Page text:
My European Escapades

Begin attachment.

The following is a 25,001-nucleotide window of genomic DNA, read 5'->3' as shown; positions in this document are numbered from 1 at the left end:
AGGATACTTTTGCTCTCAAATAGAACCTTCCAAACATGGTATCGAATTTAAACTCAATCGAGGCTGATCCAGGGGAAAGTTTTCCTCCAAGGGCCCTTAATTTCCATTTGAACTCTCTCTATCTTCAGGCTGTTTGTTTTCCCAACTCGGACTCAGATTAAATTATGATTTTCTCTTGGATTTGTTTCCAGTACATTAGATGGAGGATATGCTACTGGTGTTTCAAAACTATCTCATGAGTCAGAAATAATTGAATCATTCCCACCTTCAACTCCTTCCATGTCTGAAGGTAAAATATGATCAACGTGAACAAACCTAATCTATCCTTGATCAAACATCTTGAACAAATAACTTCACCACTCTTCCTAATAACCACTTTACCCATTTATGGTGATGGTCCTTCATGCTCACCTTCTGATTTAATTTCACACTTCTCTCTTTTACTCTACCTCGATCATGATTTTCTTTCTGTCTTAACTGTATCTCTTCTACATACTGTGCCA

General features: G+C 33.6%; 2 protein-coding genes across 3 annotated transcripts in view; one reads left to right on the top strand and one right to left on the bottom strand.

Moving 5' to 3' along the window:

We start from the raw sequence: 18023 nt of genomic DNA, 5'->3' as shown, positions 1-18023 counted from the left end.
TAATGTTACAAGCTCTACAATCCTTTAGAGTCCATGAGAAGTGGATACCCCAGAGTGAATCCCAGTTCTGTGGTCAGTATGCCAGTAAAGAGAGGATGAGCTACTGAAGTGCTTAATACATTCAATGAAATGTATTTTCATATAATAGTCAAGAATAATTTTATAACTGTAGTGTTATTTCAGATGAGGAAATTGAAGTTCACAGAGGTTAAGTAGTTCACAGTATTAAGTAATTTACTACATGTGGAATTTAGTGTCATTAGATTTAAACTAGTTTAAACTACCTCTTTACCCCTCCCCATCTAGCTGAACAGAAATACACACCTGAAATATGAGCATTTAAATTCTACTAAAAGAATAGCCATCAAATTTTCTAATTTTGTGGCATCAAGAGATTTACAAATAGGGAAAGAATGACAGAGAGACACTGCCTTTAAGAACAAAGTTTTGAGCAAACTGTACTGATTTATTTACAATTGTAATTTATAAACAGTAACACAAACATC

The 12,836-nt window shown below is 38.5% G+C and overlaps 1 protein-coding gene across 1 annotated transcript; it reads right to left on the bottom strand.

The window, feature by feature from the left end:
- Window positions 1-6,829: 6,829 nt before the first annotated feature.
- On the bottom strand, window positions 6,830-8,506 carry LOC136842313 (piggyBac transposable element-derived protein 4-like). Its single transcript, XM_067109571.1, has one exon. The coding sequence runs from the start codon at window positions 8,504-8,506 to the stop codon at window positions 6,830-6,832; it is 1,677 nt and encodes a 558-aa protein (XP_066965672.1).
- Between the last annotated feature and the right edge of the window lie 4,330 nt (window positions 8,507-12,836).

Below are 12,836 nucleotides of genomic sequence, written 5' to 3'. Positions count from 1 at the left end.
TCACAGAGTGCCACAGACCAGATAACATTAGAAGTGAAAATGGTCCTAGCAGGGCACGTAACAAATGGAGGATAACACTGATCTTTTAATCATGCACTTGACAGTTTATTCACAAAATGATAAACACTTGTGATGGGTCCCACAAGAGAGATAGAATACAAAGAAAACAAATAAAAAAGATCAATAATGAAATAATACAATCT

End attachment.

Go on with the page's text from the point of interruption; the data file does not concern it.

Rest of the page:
The entry about this day has taken me a few days to be ready to write, because no amount of words can really convey my experience this past Sunday. In the morning we rose and drove to Auschwitz, the center of Nazi concentration camps. We were given a tour through the camp which is now a Holocaust museum. The sign from this photo is the infamous "Arbeit Macht Frei" - a mocking 'work will set you free' slogan for the prisoners. I saw the spot where Saint Maximilian Kolbe, a Franciscan priest, stepped forward to offer his life in exchange for another man with family... and the starvation cell where he died. I saw the carving of the Sacred Heart of Jesus made in a prison cell wall by the fingernails of prisoners. I stood in a standing cell - where after a long day of work, victims would be forced to squeeze into a brick room the size of a closet and stand crammed all night with 4-5 other people. I saw hundreds of photos, taken in the early years of the camp to keep id's of prisoners... before the Nazis realized that their the victims soon became unrecognizable and pictures did not help them identify anymore. As I walked down the halls showing hundreds of faces, I felt as though I had to look at each one in order to respect the reality that each was likely a forgotten soul. One picture in particular broke me into tears - a young man in the typical uniform and with shaved head, whose eyes still glimmered with hope even in the midst of the great suffering he experienced. It was like he was looking at me trying to assure me that he'd survive, and there I was on the other side already knowing his fate. I have never cried like that for someone I'd never known. Later on the tour I saw the execution wall where prisoners were hung by their wrists with their hands behind them, and where they were shot. I saw the barrack where genetic and gynecological "experiments" were performed on women and children. In the museum halls I saw a display of 2 tons of human hair - hundreds of braids from hundreds of women who'd been stripped of their dignity. I saw a room full of over 30,000 pairs of shoes collected from prisoners when their luggage was confiscated at the transports. And I saw the crematorium where bodies were burned. The most touching thing there was seeing a group of students from Israel, patrolling proudly through the camp triumphantly waving their flag. It was an honor to see them there. It is hard to understand Auschwitz, even after visiting it in person, because the grass grows and there are trees now - it doesn't seem like the ugly, evil place it once was. Birkenau was the same way, but more untouched since it is without the museum displays. Birkenau was also much larger, built as an extension of Auschwitz as they began to need more room. The barracks are still as they were - with crammed slanted beds. The crematoriums at Birkenau were demolished by the Nazis in order to destroy evidence of their evil activity, but the piles of rubble and bricks still remain. At the end of the transport tracks, the students gathered with our chaplain Father Dave in order to pray together the chaplet of Divine Mercy, a devotion which began in Poland. Father asked me to lead the chaplet in song, and I have to say it was the most incredible experience I had in Poland. A concentration camp is the last place in the world I ever would have thought I would sing. I have never been more humbled than when I heard my own voice echoing "For the sake of His sorrowful passion have mercy on us and on the whole world" across the factory of death, and I was speechless at the triumph of the Cross. I was amazed at the possibility of looking what may be the most evil thing to happen in history without despairing. Even in Auschwitz-Birkenau, Jesus triumphed and hope was not lost. This was reechoed in my heart as the bus drove away later that night, where not even 100 yards from the electrical fence surrounding the camp's perimeter, a father and son were enjoying the sunshine and fishing in a little pond. We had Mass at the Chapel of Victorious Love and then received a tour of the art exhibit that has taken up permanent residence in their basement. It is hard to explain how that art affected me, or even to explain to you the art itself... so I'll just recommend that you look up and read about Marian Kolodziej. If I'd walked into the gallery off the street without knowing what it was, I would've been REALLY disturbed, and the art is disturbing. But it fascinates me, touches me, and makes me want to change my life. In fact, that is the prayer I take away from the whole experience, as I am beginning to process in a new song: "When I come to Lord, with my heart aching sore, help me never forget those who have suffered more...".